If about 11 years ago my mother-in-law decided to “sign over” her house to my wife but put in the deed a living estate, who owns the property?

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If about 11 years ago my mother-in-law decided to “sign over” her house to my wife but put in the deed a living estate, who owns the property?

About 7 years ago, my wife passed away of natural causes. I have done some research on living estates and it always says that the grantor retains full ownership of the house. I have read the deed and it doesn’t state anywhere that my mother-in-law retained ownership of the property. Her lawyer claims she still owns the property (or so she claims) and now she is trying to evict me from the property even though I had been residing there for 17 years. If she owns the property, can she legally evict me even though I have been residing there for so long?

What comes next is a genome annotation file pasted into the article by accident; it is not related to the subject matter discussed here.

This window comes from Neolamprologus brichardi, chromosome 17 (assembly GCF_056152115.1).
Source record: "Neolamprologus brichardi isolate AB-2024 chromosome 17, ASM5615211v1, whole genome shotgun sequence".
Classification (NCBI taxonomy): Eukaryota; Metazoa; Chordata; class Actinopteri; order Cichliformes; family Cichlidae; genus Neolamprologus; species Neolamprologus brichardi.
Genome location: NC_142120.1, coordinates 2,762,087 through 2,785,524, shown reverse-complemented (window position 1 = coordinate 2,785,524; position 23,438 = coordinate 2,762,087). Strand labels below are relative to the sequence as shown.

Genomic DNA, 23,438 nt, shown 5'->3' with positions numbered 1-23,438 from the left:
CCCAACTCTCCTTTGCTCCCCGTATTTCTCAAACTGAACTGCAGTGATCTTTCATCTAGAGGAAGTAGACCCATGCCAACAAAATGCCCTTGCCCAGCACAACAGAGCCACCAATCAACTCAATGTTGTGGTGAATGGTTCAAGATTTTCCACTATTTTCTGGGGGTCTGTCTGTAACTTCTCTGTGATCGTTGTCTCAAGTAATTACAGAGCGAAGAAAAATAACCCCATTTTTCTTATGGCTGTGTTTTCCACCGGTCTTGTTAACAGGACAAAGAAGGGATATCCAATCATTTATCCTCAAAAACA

Asked on June 2, 2013 under Estate Planning, New York

Answers:

Nathan Wagner / Law Office of Nathan Wagner

Answered 8 years ago | Contributor

Your mother-in-law could have made the deed several ways. She might have given your wife a "life estate" in the house. In other words, your wife would own the house for as long as your wife lived, then the house would automatically go back to your mother-in-law. In that case, your mother-in-law owns it now, and she can evict you.

Or, she might have given the house to your wife, but retained a life estate for herself. In other words, your mother-in-law would own the house for as long as your mother-in-law lives, then the house would automatically go to your wife or your wife's heirs. In this case, your mother-in-law would still own the house now, and she could evict you. But, since I assume you are your wife's heir, you would have a future interest in the house (in other words, you expect to inherit it someday, upon your mother-in-law's death).

There are other ways that she could have used a life estate, but these are probably the most likely in your situation. I suggest having a lawyer look at the deed, to tell you how she set up the life estate. 


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